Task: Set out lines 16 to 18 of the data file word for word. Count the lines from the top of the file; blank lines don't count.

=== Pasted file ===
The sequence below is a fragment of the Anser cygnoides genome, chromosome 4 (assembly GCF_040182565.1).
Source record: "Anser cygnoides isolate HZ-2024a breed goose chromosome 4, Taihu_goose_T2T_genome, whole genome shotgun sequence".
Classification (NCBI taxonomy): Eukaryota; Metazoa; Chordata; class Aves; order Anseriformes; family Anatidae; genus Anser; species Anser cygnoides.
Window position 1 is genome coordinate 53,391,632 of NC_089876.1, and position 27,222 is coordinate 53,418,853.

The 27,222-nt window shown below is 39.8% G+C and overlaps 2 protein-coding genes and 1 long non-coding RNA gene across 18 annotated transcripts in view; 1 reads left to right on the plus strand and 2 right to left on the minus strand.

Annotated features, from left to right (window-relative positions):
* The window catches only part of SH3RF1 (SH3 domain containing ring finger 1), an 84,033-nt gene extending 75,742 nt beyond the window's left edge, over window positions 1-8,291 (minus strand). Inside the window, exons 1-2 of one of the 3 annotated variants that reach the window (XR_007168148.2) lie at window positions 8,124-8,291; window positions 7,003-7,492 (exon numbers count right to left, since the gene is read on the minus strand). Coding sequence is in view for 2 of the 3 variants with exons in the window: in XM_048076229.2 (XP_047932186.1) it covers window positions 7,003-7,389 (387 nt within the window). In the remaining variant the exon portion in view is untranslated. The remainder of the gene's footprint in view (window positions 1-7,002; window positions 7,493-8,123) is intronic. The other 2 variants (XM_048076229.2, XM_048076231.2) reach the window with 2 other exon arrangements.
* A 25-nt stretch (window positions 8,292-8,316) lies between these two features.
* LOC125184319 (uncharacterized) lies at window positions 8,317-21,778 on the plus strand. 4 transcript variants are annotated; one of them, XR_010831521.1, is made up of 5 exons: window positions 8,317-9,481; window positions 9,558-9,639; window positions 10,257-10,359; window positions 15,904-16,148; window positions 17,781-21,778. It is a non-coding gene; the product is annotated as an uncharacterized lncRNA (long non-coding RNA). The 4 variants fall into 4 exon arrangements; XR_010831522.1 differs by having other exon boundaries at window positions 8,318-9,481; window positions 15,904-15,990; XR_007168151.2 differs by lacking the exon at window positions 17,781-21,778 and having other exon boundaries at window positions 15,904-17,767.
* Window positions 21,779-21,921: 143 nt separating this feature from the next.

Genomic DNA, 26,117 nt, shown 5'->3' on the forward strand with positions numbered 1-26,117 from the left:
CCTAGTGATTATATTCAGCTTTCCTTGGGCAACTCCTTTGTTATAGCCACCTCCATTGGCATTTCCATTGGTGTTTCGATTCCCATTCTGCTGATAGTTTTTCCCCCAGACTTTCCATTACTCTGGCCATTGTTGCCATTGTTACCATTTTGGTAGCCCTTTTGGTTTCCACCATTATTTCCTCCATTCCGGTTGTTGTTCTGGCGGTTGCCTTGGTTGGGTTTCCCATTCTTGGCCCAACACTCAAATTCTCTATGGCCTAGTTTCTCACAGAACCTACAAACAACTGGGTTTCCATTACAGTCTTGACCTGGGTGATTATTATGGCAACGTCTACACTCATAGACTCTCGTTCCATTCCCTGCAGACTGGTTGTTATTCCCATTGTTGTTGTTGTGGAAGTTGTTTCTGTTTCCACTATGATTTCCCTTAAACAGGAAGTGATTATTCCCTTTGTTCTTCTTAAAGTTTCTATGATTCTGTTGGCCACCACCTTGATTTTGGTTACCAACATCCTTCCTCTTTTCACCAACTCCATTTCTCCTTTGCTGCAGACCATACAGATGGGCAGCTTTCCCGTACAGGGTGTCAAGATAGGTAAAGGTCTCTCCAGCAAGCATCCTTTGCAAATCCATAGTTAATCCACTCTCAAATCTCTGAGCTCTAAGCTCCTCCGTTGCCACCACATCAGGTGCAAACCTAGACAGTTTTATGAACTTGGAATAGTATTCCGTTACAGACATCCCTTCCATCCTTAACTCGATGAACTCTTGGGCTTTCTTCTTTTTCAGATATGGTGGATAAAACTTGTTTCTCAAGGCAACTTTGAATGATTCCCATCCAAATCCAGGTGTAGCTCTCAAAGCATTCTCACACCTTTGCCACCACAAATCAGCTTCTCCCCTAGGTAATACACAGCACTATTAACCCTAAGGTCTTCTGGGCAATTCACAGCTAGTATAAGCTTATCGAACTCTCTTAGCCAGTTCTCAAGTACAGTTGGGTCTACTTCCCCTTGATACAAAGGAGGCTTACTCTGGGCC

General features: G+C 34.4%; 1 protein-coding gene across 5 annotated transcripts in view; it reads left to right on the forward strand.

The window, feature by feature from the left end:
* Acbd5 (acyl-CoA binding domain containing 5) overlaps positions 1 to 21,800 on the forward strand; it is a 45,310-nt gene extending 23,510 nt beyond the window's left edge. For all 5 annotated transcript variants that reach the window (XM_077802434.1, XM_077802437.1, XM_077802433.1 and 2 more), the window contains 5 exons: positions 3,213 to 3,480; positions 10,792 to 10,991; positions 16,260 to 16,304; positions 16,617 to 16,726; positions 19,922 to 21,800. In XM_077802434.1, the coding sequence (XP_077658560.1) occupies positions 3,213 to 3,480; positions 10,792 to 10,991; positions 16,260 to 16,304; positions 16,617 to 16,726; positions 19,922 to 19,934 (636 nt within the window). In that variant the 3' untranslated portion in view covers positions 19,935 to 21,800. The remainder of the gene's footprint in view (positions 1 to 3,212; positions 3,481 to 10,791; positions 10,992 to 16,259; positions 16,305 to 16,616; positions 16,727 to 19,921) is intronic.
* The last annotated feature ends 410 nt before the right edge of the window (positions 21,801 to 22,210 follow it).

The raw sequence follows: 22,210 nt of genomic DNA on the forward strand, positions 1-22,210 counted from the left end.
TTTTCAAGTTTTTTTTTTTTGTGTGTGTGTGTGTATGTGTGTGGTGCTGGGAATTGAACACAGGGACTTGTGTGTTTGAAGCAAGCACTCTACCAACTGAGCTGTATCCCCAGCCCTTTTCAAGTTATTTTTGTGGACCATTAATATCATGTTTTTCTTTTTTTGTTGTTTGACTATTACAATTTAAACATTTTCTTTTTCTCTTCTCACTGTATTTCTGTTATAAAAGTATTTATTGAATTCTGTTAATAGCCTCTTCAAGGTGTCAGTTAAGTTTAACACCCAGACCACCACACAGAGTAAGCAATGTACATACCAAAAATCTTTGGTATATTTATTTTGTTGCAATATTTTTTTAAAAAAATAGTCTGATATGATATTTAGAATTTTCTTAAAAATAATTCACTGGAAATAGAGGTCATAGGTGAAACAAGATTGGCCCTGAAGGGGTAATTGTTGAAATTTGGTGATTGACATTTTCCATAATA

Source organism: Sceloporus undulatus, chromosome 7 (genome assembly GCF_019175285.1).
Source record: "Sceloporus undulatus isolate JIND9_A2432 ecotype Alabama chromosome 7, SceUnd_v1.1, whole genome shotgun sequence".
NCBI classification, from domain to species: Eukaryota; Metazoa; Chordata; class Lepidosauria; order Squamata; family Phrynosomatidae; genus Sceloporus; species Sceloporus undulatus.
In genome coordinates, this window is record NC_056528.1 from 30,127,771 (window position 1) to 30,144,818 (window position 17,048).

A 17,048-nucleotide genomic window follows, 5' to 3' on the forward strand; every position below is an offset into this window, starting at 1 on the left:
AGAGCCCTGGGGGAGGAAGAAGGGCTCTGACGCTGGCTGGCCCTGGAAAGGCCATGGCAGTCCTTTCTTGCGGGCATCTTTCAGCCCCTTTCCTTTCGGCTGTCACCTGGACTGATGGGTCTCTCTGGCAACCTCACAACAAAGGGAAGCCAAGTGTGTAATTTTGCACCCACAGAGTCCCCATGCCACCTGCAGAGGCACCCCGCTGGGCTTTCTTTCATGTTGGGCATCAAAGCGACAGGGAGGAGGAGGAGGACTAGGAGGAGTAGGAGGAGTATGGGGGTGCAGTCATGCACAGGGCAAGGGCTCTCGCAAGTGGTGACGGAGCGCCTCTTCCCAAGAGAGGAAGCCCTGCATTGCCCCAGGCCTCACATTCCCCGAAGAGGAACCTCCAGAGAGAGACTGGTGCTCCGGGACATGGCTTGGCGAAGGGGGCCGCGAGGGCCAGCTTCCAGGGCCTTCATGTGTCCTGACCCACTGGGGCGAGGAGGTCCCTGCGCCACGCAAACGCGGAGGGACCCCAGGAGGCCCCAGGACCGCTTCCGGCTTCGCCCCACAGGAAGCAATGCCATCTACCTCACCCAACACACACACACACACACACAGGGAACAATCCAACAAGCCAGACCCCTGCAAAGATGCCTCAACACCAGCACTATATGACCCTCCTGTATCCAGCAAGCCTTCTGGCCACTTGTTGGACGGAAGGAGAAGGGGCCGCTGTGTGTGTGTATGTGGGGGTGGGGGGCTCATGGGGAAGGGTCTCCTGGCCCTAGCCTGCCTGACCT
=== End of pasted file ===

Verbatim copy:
* The last annotated feature ends 410 nt before the right edge of the window (positions 21,801 to 22,210 follow it).

The raw sequence follows: 22,210 nt of genomic DNA on the forward strand, positions 1-22,210 counted from the left end.
TTTTCAAGTTTTTTTTTTTTGTGTGTGTGTGTGTATGTGTGTGGTGCTGGGAATTGAACACAGGGACTTGTGTGTTTGAAGCAAGCACTCTACCAACTGAGCTGTATCCCCAGCCCTTTTCAAGTTATTTTTGTGGACCATTAATATCATGTTTTTCTTTTTTTGTTGTTTGACTATTACAATTTAAACATTTTCTTTTTCTCTTCTCACTGTATTTCTGTTATAAAAGTATTTATTGAATTCTGTTAATAGCCTCTTCAAGGTGTCAGTTAAGTTTAACACCCAGACCACCACACAGAGTAAGCAATGTACATACCAAAAATCTTTGGTATATTTATTTTGTTGCAATATTTTTTTAAAAAAATAGTCTGATATGATATTTAGAATTTTCTTAAAAATAATTCACTGGAAATAGAGGTCATAGGTGAAACAAGATTGGCCCTGAAGGGGTAATTGTTGAAATTTGGTGATTGACATTTTCCATAATA